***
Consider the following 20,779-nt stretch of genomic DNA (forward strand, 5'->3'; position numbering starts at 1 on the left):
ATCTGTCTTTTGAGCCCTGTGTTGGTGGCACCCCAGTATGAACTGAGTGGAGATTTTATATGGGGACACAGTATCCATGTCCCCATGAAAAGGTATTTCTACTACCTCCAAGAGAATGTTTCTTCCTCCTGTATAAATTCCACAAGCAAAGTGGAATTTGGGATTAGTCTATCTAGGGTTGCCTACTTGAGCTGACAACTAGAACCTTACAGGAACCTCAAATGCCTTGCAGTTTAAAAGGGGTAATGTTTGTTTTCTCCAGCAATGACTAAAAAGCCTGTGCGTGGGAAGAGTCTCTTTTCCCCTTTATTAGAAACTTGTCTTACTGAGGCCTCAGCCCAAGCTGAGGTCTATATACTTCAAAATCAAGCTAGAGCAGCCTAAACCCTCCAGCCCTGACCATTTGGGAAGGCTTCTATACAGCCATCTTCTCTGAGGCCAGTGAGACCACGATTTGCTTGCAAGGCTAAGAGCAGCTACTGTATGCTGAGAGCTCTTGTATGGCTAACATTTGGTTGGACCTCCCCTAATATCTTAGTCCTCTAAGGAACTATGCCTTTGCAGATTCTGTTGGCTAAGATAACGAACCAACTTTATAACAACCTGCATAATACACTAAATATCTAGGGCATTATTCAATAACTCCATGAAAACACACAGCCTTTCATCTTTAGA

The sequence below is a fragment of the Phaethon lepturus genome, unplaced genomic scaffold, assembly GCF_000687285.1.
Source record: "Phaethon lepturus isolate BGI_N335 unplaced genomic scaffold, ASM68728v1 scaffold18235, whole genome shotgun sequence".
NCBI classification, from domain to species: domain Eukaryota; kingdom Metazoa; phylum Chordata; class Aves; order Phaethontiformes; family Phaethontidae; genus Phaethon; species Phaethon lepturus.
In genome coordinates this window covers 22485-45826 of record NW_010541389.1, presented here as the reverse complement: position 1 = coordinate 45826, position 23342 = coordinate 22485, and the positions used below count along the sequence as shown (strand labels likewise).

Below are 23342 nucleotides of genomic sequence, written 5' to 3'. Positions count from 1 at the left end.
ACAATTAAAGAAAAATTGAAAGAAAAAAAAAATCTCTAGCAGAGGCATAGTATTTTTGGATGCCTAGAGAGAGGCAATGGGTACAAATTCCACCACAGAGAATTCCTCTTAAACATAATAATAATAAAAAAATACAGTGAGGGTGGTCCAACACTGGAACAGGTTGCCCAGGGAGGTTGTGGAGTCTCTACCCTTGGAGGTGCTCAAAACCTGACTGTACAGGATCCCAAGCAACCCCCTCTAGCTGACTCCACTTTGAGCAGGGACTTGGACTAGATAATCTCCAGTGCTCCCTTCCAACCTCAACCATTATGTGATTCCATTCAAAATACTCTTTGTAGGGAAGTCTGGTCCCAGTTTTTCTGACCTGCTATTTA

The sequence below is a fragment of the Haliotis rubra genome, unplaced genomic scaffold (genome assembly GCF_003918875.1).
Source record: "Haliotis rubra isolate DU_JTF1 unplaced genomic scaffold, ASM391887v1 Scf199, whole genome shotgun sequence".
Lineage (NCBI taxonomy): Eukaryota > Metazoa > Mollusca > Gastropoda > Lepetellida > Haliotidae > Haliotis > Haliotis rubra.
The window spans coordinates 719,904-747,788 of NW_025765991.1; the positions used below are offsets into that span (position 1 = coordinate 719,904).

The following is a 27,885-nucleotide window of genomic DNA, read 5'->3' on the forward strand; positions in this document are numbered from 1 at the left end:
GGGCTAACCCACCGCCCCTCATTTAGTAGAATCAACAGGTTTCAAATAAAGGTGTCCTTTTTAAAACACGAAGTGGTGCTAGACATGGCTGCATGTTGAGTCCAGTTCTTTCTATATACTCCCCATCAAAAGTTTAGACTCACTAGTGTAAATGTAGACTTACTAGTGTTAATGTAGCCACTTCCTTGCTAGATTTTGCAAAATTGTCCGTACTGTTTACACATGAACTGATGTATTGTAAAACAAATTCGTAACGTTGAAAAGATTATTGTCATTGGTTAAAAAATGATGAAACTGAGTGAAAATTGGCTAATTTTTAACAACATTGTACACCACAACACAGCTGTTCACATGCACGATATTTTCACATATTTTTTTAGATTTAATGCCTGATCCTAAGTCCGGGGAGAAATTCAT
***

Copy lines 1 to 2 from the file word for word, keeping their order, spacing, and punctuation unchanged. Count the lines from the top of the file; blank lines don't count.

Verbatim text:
Consider the following 20,779-nt stretch of genomic DNA (forward strand, 5'->3'; position numbering starts at 1 on the left):
ATCTGTCTTTTGAGCCCTGTGTTGGTGGCACCCCAGTATGAACTGAGTGGAGATTTTATATGGGGACACAGTATCCATGTCCCCATGAAAAGGTATTTCTACTACCTCCAAGAGAATGTTTCTTCCTCCTGTATAAATTCCACAAGCAAAGTGGAATTTGGGATTAGTCTATCTAGGGTTGCCTACTTGAGCTGACAACTAGAACCTTACAGGAACCTCAAATGCCTTGCAGTTTAAAAGGGGTAATGTTTGTTTTCTCCAGCAATGACTAAAAAGCCTGTGCGTGGGAAGAGTCTCTTTTCCCCTTTATTAGAAACTTGTCTTACTGAGGCCTCAGCCCAAGCTGAGGTCTATATACTTCAAAATCAAGCTAGAGCAGCCTAAACCCTCCAGCCCTGACCATTTGGGAAGGCTTCTATACAGCCATCTTCTCTGAGGCCAGTGAGACCACGATTTGCTTGCAAGGCTAAGAGCAGCTACTGTATGCTGAGAGCTCTTGTATGGCTAACATTTGGTTGGACCTCCCCTAATATCTTAGTCCTCTAAGGAACTATGCCTTTGCAGATTCTGTTGGCTAAGATAACGAACCAACTTTATAACAACCTGCATAATACACTAAATATCTAGGGCATTATTCAATAACTCCATGAAAACACACAGCCTTTCATCTTTAGA